Emmanuel Lagarrigue, Chief Innovation Officer at Schneider Electric, shares insights and tips with Israeli Industry 4.0 startups amid COVID-19
Author: Yariv Lotan, Head of Strategic Sector Development, Start-Up Nation Central
The COVID-19 pandemic was initially perceived as a public health crisis; then came the realization that the economic crisis is just as challenging. For the first time in modern history, we came into a crisis that fundamentally affected the demand as well as the supply; major industries came to a halt. The world’s manufacturers have moved from efficiency-only to safety, continuity, and flexibility. Digitization technologies have become the lifeline of this forced reality, and will be the enabler of the “new normal.”
In order to understand what the “new normal” might look like for manufacturers and startups in the Industry 4.0 field, we sat down with Emmanuel Lagarrigue, Chief Innovation Officer at Schneider Electric, one of the world’s leading manufacturing and energy solution powerhouses.
Question: How can Industry 4.0 solutions support the need to work remotely, in a time of quarantine and sealed borders?
Answer: It is clear that when we get out of this, there will be more need for automation in general. So, supply chains will be redesigned, and processes will be restructured and adapted to a new reality of social distancing within manufacturing operations. In addition, to be able to safely work remotely, machine data needs to be digitally collected, and employers need to know where their employees are at any given moment, and if they follow regulations and use the right protective equipment. So, we will see enhancement of anything related to Industry 4.0. There will also be a growing need for cybersecurity in the “new normal.”
Q: As Schneider works across industries, what are the unique manufacturing challenges the era of COVID-19 poses?
A: I think COVID-19 is questioning the notion of the global supply chain, in which there’s one supply chain that kind of flows through several countries. We will go towards shorter and more automated supply chains, as well as more sustainable, protected supply chains that will be more autonomous in each region. So at the end, there will be more need for technologies. The technology that will support all of these can come from anywhere.
Q: What are the most relevant industrial technologies that will be implemented as the world comes out of quarantine?
A: We will see that in different fields, in industrial automation but also in building automation, for instance, which is probably the easiest to apprehend. We started working on analytics for social distancing, for example: measuring the distance between two people, or detecting if someone has the proper equipment before engaging with another person. These would probably become the “new normal” in the next few months, even when we get the vaccine and more remedies. We are all discovering a new relationship with the workplace, and there are a lot of things that we assumed had to happen in an office or factory, which can actually be performed remotely and with a higher productivity level than at the office or on site.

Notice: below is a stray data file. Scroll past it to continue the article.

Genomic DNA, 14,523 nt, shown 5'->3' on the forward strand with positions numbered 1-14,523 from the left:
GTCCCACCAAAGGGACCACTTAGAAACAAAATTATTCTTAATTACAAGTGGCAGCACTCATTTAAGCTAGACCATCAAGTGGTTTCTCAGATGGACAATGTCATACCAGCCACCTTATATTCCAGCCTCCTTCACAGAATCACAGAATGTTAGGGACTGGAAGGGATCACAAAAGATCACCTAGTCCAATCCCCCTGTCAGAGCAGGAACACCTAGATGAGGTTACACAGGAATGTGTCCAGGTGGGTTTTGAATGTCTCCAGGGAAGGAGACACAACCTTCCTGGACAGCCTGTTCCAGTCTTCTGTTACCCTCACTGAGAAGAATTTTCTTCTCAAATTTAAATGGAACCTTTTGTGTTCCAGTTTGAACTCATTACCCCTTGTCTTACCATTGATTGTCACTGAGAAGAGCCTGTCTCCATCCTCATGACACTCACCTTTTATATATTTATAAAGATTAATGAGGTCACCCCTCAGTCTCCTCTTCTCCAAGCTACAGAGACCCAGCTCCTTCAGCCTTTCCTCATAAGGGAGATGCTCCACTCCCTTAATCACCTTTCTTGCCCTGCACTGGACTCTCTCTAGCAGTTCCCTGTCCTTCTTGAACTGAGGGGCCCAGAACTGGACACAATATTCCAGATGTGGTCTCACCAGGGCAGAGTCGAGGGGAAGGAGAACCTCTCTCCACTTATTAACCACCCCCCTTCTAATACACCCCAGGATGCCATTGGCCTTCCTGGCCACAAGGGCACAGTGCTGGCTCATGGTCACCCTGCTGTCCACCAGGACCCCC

Q: Finally, how should entrepreneurs adapt to this new reality?
A: We try to help entrepreneurs in our ecosystem, and our portfolio companies, understand first how to go through the crisis and come out of it in the best possible condition. Any entrepreneur knows that cash is paramount. In times like these, it's even more useful. Cash can run out fast. Sales are not going to be as buoyant as we would have expected, and in many cases the world we are going towards is going to be slightly different from the one we’re used to. So, the only thing you can do is to preserve your cash. This is rule number one.
Then, prepare yourself for what’s coming next: it's probably going to be a world of social distancing, of people working more in remote locations. In many ecosystems, entrepreneurs and venture capitalists have insisted on having people in the same environment. But I think what we are demonstrating as a society these days is that it may not be completely necessary, and I think it plays very well to the strengths of what Israeli entrepreneurs are doing. That’s because many Israeli startup entrepreneurs have been conquering the world from Israel by travelling a lot and having some people in the US, Europe or China. But basically, they’ve been doing most of the work from Israel. Many entrepreneurs can now be a bit more open about the fact that they're working from Israel and that’s OK, it has become their asset. Working remotely is probably going to be the “new normal”, and people are going to value this.
To summarize, here are the major takeaways from the interview.
Facing current manufacturing challenges would require the industry to focus on automation, supply-chain redesign, process rethinking
Social distancing in the industry will become a norm
Acquiring data on machines and workers will become more operationally important (while respecting personal info)
Cybersecurity needs will be amplified
The supply chain will have to be shorter and more local, automated, protected and where possible autonomous
Industrial and building automation
Analytics for social distancing: from measuring distance between employees to making sure employees have the right tools and protection
The industry will have to implement what we’ve all learned in this crisis – many things can be done remotely and even more effectively
Advice for startups:
Cash management is paramount as sales become slower
Preserve cash and lower expenses
Working remotely has proven to be doable, but we need more tools for that
There will be more openness to working with remote vendors, as it is perceived to be less risky than in the past. That is an advantage for Israeli startups.